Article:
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BYU’s missing piece is finally free to play

One of the best players in college basketball will make his season debut on Wednesday in a big-time rivalry game.

COLLEGE BASKETBALL: DEC 08 Beehive Classic - Utah v BYU
Yoeli Childs during his 31 point performance in a win over Utah last season.
Photo by Boyd Ivey/Icon Sportswire via Getty Images

For the first nine games of the season, BYU was an undersized team just trying to survive. At the start of December, the Cougars are 6-3 with wins over Houston, UCLA and Virginia Tech. Oh yeah, and they’re about to bring an All-American-level player back into the fold, just in time for their annual game against arch-rival Utah.

Yoeli Childs is finally free and you should really know about this guy.

Who is Yoeli Childs?

A 6’8, 225-pound senior forward, Childs has been the Cougars’ best player for the past two seasons and a big-time player since he first stepped onto campus.

Childs was a complimentary piece as a freshman on a team with stud big man Eric Mika leading the way. Still, Childs averaged nearly a double-double for the season. When Mika left early to pursue a professional career after that season, Childs became the Cougars’ go-to interior presence. Playing alongside dynamic guard Elijah Bryant, the Cougars had one of the best duos in the country in 2017-18. Bryant and Childs each averaged 18 points per game apiece that season.

As was the case the year prior with Mika, Bryant left BYU early to go pro. That left Childs as the Cougars’ No. 1 option last season. The junior averaged 21.2 points and 9.7 rebounds, earning first team all-WCC honors for the second straight season. His scoring average last season was the highest for a BYU player since Tyler Haws, the school’s all-time leading scorer, averaged 22.2 per game in 2015.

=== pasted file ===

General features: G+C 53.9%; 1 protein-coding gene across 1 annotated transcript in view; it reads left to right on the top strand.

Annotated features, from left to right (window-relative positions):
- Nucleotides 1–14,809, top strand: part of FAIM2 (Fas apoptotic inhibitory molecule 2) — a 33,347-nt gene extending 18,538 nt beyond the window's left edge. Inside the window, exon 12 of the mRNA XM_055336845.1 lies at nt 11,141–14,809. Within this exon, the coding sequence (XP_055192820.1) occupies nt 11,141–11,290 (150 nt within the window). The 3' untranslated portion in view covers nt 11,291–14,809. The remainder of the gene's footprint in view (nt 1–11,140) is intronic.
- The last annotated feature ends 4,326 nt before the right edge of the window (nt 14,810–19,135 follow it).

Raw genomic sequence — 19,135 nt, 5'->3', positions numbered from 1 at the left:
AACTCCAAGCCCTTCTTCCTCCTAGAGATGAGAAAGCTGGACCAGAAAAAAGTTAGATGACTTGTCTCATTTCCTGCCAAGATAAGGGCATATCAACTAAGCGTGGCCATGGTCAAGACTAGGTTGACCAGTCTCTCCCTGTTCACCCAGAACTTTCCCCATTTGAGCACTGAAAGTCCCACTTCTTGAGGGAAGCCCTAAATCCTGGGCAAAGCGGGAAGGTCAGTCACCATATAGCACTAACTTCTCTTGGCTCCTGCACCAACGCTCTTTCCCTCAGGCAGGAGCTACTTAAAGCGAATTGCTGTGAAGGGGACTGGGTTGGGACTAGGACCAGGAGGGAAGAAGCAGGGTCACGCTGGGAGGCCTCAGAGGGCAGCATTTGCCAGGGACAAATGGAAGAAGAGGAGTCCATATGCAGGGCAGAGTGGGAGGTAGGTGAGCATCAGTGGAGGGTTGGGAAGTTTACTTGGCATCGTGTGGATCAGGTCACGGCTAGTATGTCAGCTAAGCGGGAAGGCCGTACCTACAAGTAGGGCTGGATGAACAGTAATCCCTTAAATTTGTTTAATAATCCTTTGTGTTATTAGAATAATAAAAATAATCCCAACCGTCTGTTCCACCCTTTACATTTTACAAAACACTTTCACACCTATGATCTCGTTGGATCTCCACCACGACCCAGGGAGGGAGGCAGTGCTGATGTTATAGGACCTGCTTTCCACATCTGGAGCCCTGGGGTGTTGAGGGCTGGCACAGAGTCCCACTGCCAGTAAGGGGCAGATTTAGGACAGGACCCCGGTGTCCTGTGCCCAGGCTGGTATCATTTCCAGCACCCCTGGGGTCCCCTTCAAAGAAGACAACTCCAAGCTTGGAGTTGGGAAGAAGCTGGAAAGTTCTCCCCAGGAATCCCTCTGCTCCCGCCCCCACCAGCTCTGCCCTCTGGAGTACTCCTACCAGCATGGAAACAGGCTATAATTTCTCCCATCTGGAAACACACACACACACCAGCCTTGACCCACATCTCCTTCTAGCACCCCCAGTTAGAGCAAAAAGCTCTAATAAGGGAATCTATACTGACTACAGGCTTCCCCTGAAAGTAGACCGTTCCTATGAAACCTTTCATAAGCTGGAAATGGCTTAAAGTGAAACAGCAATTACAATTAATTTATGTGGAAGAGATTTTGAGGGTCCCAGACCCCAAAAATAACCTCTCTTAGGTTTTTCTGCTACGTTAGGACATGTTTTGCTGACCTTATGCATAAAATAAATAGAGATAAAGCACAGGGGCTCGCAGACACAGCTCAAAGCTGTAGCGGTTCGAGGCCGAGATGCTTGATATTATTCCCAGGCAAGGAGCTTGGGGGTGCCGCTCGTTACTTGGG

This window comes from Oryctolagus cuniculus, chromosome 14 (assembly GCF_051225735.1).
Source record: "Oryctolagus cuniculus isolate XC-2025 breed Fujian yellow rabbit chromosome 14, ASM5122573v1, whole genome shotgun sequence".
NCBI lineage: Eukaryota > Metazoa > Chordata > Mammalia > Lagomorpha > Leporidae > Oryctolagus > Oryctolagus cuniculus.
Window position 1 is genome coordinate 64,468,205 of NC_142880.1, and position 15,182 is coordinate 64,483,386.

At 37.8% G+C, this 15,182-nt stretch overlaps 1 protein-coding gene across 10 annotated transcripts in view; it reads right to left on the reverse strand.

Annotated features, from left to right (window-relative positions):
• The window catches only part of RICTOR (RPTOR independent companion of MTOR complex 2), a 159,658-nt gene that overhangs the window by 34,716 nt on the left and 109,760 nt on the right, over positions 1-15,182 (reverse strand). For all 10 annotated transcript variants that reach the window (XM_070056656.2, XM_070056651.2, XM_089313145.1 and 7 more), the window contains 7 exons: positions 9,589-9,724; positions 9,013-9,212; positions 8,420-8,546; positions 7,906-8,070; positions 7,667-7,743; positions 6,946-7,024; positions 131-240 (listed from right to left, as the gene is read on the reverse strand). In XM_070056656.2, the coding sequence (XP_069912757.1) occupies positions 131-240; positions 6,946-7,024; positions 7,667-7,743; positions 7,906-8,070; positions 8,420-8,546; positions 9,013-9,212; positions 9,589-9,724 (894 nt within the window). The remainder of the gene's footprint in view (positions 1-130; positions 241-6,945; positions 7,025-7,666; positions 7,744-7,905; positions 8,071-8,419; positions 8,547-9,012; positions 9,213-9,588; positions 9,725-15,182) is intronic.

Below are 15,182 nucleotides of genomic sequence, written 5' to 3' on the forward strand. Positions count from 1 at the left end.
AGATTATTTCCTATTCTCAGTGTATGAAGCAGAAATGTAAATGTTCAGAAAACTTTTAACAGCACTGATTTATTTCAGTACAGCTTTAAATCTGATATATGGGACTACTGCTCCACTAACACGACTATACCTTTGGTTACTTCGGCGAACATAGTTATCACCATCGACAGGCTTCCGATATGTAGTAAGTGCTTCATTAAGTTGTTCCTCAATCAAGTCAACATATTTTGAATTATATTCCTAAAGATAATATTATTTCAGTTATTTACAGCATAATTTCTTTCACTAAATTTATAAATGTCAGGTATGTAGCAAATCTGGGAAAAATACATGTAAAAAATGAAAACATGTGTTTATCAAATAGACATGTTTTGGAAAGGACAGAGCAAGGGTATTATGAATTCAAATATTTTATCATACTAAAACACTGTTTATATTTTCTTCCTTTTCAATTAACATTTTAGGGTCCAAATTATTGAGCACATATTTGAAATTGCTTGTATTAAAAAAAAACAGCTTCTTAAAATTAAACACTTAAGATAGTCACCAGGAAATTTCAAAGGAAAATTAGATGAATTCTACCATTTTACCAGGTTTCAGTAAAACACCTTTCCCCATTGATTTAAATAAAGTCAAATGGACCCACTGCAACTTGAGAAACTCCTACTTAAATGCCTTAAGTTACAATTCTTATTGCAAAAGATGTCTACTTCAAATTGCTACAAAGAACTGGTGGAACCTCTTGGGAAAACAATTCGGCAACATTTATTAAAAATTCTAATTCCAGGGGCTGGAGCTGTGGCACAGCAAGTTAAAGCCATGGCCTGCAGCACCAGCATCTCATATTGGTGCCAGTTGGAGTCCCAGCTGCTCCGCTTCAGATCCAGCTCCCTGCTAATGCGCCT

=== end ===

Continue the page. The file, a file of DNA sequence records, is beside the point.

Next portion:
After the Cougars’ season ended with a thud in the WCC Tournament, Childs did what he had the year prior and put his name into the NBA Draft. For the second year in a row, Childs wound up pulling out of the NBA Draft after going through the workout process, as the NCAA now allows players to do. His decision to return to school ultimately got him into trouble.

Why was he suspended?

When Childs was going through the pre-draft process this past spring, the BYU Cougars were going through a period of upheaval. Longtime head coach Dave Rose had retired and former Utah Valley head coach Mark Pope was in the process of bringing in his new administration. As the staff turned over, Childs was trying to navigate the NBA and NCAA simultaneously.

Childs signed with an agent — something allowed under specific circumstances — before filling out the proper documentation, which is not allowed because it’s the NCAA.

The BYU athletic department was open with the NCAA and admitted that the staff, and Childs, had made an error in following the new rules surrounding the draft process. The Cougars were fully cooperative with the NCAA investigation as well.

Admitting that you’ve made a mistake, especially one so minor, and cooperating fully with the investigation was the best thing for BYU to do. Unfortunately, the NCAA doesn’t understand what’s best. It understands how to make an ass out of itself, which is exactly what it did here.

Childs was suspended for the first nine games of this season for what amounts to a mishandling of paperwork.

What does he bring to BYU?

Childs’ return to the court is a big deal for this BYU team not only because of what he’s shown in prior seasons, but also because there is nobody on the roster capable of doing anything close to what he does.

The Cougars have been reliant on the three-pointer this season, in part due to the capability of the shooters on their roster and also because they haven’t had an inside presence. Obviously they’ve been playing without Childs, but the Cougars have also been without sophomore forward Gavin Baxter. Last season, Baxter developed into a solid option in the frontcourt and was expected to be a big contributor as a sophomore. Baxter injured his shoulder during a preseason practice and is out for the season.

The lack of big men has led to some rather odd looks for BYU on offense this season. Specifically, 6’5 sharpshooter Jake Toolson posting up defenders on the low block way more often than is ideal.

It’s also resulted in BYU being hapless on the glass. The Cougars grab just one out of every five of their own misses, which ranks bottom-20 nationally, according to KenPom.

Childs’ skill set is the perfect match for BYU’s needs right now. This should come as no surprise. BYU’s roster was put together to make it back to the NCAA Tournament for the first time since 2015; this plan was devised with Childs in mind.

The Cougars survived nine games without Childs. Now he’s back and it’s time for BYU to live up to its potential.